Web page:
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LEAD Outdoors

AS A BOY SCOUT IN THE EARLY 1980s, Ben Lawhon helped police his troop’s campsite to make sure no trash had been left behind. He also dug trenches around his tent—a makeshift moat to keep his sleeping bag and gear dry. At the time, Lawhon (and presumably his troop leaders) didn’t recognize the discrepancy between the two customs. Now, as education director for the Leave No Trace Center for Outdoor Ethics, he certainly does. Scouts and Scouters don’t ditch their tents these days—they know better. But many troops still use camping practices that run just as counter to Scouting’s conservation ethic. That’s why Lawhon and fellow Leave No Trace experts are working hard to increase awareness of Leave No Trace principles in Scouting. “We’ve made such great strides in the Boy Scouts over the past six or seven years and have really elevated the Leave No Trace program within Scouting,” Lawhon says. “But we still have a lot of work to do.” So do Scout leaders, especially those of us who learned camping techniques from our fathers many generations ago. “The youth pick it up and are on board immediately,” says Jeff Marion, Ph.D., a lifelong Scouter who studies how recreational use affects national parks and forests. “In many cases, the folks we’re trying to reach are the old-school leaders.”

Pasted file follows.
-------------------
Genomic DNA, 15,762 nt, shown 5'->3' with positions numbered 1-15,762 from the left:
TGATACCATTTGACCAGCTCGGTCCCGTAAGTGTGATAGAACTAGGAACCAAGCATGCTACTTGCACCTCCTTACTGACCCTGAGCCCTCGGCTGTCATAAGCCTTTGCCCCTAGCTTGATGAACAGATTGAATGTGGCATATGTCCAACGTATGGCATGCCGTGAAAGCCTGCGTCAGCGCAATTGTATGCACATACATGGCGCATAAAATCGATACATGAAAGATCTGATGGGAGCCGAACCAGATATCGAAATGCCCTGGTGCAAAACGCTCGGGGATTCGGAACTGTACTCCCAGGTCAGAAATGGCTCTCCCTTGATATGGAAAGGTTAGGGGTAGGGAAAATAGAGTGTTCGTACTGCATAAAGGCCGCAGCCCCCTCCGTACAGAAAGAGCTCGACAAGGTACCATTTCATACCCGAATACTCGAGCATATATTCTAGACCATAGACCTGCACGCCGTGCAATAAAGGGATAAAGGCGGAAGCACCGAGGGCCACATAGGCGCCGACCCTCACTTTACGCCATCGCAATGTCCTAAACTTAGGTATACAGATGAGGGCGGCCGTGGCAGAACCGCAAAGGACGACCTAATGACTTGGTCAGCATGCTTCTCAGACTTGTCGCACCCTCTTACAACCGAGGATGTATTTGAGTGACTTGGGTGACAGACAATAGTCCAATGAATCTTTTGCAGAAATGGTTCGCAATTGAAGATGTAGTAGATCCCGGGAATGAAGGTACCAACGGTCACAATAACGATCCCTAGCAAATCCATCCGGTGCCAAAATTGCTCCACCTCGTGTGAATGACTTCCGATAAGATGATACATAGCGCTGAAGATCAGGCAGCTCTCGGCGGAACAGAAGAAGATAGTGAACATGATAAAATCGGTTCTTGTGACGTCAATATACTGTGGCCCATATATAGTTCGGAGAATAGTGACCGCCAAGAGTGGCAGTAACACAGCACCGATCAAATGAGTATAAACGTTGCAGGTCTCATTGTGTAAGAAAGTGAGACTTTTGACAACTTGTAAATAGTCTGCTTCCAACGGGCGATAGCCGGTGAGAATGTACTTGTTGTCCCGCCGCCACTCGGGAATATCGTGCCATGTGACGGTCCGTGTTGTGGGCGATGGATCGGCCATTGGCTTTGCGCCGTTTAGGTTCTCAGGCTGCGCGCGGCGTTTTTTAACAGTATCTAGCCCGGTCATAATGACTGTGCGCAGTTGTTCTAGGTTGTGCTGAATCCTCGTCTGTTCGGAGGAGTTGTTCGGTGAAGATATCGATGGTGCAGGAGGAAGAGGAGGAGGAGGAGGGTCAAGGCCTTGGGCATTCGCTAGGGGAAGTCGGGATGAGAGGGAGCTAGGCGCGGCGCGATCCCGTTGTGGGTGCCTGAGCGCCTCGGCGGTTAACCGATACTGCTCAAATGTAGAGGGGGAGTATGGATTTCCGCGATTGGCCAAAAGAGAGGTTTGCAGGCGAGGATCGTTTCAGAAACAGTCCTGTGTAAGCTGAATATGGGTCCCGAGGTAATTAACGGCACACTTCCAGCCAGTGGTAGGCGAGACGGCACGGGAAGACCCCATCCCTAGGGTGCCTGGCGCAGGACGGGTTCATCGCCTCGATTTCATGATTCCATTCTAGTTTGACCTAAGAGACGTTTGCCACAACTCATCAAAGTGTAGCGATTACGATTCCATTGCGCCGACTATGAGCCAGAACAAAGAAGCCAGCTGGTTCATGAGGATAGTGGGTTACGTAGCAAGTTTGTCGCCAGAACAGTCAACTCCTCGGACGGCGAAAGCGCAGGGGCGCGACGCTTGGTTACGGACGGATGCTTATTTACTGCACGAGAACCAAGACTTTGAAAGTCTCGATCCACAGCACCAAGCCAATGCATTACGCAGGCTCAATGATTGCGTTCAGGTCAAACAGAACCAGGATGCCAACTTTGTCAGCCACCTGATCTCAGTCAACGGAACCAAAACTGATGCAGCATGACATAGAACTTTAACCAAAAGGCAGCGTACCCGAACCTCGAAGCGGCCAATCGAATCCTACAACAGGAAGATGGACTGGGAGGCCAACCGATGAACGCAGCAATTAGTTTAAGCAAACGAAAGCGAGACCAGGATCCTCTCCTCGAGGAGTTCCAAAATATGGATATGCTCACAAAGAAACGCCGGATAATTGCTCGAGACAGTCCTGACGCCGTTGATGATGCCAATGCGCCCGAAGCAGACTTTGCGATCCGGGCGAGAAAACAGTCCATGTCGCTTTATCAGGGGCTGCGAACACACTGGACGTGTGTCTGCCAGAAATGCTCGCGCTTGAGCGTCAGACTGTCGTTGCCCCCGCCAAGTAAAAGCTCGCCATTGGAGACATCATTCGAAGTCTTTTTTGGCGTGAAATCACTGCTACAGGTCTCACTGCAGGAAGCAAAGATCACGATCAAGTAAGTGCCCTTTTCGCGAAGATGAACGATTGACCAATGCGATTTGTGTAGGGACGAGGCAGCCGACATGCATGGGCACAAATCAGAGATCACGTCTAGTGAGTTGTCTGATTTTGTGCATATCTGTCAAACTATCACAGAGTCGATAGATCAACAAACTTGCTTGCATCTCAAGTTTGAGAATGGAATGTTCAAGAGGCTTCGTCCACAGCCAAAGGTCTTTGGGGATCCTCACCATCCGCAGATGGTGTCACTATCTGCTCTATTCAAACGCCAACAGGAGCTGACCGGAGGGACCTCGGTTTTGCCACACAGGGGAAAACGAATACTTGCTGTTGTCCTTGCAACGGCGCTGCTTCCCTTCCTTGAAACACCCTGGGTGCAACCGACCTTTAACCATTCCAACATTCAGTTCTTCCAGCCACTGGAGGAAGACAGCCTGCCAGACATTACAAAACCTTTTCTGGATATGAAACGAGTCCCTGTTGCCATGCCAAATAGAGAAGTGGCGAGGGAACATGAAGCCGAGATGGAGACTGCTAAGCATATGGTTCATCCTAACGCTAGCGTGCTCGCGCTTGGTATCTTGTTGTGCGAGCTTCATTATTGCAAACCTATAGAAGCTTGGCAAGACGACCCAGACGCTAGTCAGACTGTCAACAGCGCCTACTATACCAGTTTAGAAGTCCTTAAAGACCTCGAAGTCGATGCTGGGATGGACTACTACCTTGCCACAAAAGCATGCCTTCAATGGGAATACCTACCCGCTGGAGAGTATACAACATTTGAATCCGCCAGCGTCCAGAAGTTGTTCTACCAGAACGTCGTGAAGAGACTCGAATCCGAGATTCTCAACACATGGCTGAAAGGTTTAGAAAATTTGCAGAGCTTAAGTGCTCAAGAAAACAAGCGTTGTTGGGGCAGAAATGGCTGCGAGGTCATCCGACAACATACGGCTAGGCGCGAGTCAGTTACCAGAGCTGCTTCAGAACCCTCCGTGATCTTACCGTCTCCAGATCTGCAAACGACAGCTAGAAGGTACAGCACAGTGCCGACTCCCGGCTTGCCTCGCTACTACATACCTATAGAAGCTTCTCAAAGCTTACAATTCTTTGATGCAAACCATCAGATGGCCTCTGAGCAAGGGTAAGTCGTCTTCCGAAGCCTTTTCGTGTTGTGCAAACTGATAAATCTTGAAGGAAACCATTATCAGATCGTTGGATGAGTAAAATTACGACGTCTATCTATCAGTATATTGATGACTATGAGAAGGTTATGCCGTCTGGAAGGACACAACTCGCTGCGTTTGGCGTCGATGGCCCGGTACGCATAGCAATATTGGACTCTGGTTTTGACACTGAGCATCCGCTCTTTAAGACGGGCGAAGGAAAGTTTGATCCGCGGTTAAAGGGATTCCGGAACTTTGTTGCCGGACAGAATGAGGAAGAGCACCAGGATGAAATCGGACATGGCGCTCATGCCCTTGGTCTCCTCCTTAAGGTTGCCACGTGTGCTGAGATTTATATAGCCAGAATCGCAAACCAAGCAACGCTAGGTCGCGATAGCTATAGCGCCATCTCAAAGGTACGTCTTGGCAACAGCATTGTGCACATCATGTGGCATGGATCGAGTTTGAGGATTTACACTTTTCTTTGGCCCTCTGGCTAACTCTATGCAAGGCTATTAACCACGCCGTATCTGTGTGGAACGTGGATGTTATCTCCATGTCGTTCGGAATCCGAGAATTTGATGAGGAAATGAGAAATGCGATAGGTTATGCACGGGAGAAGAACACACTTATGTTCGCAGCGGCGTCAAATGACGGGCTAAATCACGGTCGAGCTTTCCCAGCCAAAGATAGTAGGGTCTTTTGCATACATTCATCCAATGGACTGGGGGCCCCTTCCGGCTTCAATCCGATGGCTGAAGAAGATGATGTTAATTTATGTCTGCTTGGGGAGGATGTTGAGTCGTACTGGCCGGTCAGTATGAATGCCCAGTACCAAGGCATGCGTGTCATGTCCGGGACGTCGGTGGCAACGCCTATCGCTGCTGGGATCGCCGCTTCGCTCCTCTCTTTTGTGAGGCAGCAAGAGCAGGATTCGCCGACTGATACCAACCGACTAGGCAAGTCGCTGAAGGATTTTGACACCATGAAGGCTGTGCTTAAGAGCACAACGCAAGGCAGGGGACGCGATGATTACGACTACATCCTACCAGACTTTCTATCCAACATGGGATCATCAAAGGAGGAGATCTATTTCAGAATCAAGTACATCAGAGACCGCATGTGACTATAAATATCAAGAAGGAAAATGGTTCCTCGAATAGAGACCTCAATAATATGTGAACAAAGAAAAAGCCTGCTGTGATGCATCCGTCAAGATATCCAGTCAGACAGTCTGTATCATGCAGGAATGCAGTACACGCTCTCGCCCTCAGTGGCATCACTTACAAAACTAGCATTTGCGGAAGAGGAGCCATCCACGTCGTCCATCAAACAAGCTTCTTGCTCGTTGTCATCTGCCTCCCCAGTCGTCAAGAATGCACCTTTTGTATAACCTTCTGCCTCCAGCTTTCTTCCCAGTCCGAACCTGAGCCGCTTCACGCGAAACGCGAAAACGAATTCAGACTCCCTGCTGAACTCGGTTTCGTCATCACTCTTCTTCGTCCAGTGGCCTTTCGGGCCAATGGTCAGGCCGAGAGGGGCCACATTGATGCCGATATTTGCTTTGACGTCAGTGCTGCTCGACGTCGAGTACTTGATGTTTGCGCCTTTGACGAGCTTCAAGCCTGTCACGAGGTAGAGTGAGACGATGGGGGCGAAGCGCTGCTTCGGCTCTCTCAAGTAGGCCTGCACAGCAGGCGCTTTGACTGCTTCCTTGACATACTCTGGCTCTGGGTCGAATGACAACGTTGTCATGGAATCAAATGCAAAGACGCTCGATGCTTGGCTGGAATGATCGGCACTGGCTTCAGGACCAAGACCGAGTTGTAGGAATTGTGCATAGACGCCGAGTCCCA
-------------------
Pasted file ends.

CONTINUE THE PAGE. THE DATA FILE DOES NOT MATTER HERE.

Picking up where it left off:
Old school or not, any Scouter

can—and should—get up to speed by learning, practicing, and teaching Leave No Trace behaviors. Here’s how.

LEARN Leave No Trace Leave No Trace is not a slogan or a set of restrictive rules. Instead, it’s an ethic coupled with low-impact habits (see sidebar at right) that should be part of any outdoor experience, whether a hike in a city park or a backcountry expedition. The idea is simple: Leave the places where you recreate better than you found them by minimizing your impact on the environment. How exactly do you do that? The

best way to find out is by getting trained. Leave No Trace content is woven into the BSA’s core outdoor training programs, and many coun- cils offer general awareness courses in settings such as roundtable and summer camp. Beyond that, three levels of in-

depth training are available: BSA Leave No Trace 101 is a 3½-hour course that helps Scouts and adults at all program levels understand and apply Leave No Trace principles. The 16-hour, overnight BSA Leave No Trace Trainer Course prepares indi- viduals age 14 and older to serve as Leave No Trace trainers. Boy Scouts and Varsity Scouts who complete this course are qualified to hold the Leave No Trace Trainer position in


PRINCIPLES 1. Plan ahead and prepare.

2. Travel and camp on durable surfaces.

3. Dispose of waste properly. 4. Leave what you find. 5. Minimize campfire impact. 6. Respect wildlife.

7. Be considerate of other visitors.

 2012 ¿ SCOUTING


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